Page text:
Cartilage (Fig. 3.3)
In 1995, Genzyme began expanding patient-specific chondrocytes. Small biopsies were sent to Genzyme, where they were cultured and returned to the surgeon for implantation. The product, Carticel®, was approved as a biologic by fig. 3.3.
the FDA in 1997. At time of treatment, a patient typically receives 10 million to 15 million cells after five weeks of custom ex vivo culturing. As with skin remodeling, a number of companies have focused on the use of acellular regenerative materials. Approved products are currently sold in many countries around the world that are based on collagen and/or extracellular matrixes (ECMs). Thousands of patients around the world have benefited from orthobiologic approaches to cartilage replacement. Although patient-specific cartilage replacement therapy has also provided benefit, it is a good example of the difficulty of delivering individualized therapies while deriving a profit. The considerable infrastructure required to culture tissue safely in this manner presents unique challenges for the manufacturer to overcome. Many research groups around the world have sought to improve on the efficacy of Carticel®, focusing on cell-based and regenerative material-based approaches. Although cartilage segments in vivo and in vitro are generally small and non-vascularized, the biomechanical properties of those tissue-engineered cartilage products overall have not achieved the standards required for clinical application.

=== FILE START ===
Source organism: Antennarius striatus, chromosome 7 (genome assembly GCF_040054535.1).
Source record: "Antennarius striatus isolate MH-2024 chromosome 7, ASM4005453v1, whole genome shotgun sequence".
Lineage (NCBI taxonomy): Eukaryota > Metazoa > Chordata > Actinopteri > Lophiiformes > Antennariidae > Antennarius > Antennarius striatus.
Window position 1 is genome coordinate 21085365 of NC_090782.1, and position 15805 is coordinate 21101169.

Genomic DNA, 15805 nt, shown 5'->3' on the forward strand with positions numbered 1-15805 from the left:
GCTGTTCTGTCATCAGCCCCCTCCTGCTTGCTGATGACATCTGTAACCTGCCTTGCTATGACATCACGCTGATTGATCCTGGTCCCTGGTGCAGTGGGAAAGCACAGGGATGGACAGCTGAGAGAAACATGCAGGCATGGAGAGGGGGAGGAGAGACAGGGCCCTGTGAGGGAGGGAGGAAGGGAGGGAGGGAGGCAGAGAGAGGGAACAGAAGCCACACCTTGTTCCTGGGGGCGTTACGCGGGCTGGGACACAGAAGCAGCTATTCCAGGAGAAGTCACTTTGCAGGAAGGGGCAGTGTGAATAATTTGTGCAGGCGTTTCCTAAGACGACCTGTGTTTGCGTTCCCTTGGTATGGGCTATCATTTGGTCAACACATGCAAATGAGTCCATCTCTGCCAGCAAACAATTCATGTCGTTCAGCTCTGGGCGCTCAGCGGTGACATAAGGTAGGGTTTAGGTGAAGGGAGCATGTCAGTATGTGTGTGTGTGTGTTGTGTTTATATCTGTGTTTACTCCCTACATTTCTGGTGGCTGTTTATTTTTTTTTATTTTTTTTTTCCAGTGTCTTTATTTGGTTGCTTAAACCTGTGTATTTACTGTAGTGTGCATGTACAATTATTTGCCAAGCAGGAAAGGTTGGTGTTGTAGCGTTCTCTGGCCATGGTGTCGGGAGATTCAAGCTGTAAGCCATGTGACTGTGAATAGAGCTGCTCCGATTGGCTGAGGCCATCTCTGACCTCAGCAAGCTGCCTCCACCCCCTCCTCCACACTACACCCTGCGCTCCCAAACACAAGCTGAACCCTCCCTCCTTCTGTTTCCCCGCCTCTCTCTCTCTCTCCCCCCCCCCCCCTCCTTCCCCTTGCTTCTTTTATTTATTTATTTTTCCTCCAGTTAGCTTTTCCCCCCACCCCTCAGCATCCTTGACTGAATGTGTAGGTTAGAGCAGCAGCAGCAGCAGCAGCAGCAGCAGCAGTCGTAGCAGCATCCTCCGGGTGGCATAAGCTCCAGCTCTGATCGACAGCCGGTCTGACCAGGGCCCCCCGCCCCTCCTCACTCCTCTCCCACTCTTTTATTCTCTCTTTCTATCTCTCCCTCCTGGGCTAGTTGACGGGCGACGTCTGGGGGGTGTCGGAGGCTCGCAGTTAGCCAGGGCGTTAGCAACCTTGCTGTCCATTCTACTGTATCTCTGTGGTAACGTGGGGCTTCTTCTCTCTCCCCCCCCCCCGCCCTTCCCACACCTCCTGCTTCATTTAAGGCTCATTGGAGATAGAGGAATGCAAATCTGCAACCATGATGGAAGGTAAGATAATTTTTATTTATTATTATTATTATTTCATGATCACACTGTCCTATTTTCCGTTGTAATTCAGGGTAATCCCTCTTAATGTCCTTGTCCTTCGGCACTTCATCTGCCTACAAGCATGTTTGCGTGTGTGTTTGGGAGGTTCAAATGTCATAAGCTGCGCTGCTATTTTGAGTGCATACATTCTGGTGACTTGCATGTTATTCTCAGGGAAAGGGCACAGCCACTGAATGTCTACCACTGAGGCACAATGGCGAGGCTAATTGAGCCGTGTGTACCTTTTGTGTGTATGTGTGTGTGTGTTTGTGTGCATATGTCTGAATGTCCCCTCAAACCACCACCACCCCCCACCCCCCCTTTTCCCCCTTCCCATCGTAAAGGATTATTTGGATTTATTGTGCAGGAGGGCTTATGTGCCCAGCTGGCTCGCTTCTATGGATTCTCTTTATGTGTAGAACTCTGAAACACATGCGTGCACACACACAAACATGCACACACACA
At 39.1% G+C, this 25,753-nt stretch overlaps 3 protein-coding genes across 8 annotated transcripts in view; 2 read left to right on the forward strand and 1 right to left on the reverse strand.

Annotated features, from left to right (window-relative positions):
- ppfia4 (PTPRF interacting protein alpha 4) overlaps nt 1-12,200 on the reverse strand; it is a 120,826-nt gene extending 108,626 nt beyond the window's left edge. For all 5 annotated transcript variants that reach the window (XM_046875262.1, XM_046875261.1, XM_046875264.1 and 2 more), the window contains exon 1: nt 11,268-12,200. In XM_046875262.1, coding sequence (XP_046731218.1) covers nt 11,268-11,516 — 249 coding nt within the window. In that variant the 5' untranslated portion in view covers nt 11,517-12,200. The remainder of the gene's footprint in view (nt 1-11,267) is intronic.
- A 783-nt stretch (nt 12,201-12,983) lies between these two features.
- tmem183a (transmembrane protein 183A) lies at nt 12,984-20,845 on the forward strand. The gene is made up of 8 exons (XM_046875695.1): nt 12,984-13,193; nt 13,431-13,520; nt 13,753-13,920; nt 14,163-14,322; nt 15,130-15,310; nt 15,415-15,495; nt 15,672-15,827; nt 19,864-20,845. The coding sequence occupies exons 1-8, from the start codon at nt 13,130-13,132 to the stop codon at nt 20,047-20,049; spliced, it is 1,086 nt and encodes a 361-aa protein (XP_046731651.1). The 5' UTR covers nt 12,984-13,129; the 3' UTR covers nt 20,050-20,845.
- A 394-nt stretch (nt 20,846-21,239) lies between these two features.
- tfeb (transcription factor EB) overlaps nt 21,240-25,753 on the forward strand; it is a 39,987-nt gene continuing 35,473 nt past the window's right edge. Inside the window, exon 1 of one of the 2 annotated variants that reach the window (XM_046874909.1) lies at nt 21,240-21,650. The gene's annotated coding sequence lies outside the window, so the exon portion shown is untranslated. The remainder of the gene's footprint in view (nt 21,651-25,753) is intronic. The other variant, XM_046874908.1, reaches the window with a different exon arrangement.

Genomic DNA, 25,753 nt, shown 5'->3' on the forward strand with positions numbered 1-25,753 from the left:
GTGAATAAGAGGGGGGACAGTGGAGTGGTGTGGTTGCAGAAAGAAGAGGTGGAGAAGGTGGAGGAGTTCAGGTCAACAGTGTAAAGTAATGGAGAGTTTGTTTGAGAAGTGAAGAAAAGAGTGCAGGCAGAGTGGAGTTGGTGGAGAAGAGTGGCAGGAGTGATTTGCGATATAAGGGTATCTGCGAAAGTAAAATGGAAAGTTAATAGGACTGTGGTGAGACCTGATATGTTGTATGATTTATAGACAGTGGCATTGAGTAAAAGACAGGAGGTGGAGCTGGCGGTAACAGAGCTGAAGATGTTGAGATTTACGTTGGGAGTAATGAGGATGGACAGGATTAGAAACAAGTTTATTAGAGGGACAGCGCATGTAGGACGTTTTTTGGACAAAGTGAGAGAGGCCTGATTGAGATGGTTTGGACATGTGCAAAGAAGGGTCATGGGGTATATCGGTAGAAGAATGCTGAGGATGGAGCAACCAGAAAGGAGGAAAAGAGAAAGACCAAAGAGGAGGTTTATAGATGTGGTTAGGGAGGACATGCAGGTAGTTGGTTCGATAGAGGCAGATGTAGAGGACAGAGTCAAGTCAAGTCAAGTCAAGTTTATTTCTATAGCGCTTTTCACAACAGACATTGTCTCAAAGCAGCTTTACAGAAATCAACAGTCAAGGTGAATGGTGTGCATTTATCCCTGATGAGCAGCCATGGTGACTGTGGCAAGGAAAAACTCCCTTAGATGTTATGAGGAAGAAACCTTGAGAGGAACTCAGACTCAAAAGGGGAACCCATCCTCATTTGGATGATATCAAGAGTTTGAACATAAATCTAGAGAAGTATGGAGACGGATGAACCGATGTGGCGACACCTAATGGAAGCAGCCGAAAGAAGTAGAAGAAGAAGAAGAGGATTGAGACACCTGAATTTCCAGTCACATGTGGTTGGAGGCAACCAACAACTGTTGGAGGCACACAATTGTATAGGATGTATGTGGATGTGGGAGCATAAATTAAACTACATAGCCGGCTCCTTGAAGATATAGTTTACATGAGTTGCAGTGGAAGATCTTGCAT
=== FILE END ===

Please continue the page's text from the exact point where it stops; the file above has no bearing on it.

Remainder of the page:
Corneal Cell Sheets (Fig. 3.4)
Okano at Tokyo Women's Hospital has invented a remarkable technology that produces intact cell sheets for clinical application. In general, when human cells are cultured in vitro they adhere to their culture dish substrate. Traditional culturing techniques extract cells by adding enzymes and other materials that digest cell-surface and
cell-cell contacts. Cells processed in this manner are delivered as single cells for clinical application. Okano envisioned an alternative for removing cells that has had a dramatic clinical impact. Okano covalently bonds a layer of N-isopro-pylamide to the surface of the culture dish prior to adding cells and has shown that, under normal growth temperatures, cells adhere but that when slightly chilled, the entire sheet of cells is repelled from the dish without disrupting the cell-cell contacts and can be lifted from the surface rather like a Post-it note®. For a first clinical application, Okano's team cultured corneal epithelial cells and used the resulting sheets to replace the damaged corneal epithelia of dozens of patients. Okano has reported significant success and, although the number of patients in need of corneal epithelial replacement is limited, this cell-sheet technology has real potential for broader clinical tissue-engineering application.
The use of biomaterials to immunoisolate pancreatic islets of Langerhans has been studied since the mid-1990s. If one could build a cage that surrounded the islet and had a mesh size small enough to prevent the approach of antibodies to the islet but large enough to enable nutrient diffusion, it may be possible to diminish a patient's dependence on insulin posttransplant. Alginate-encapsulated islets have been studied for many years, and an ongoing clinical trial (Novocell) is using interfacially polymerized PEG-encapsulated islets (Fig. 3.5). The success of these trials is not yet known, but porcine islets have already been shown to be protectable in a short-term discordant xenotransplan-tation model. Interestingly, our own work has shown that even a molecular-scale PEG cage can immunoisolate islets,
and this has now been shown to eliminate insulin dependence in diabetic animals.
Was this article helpful?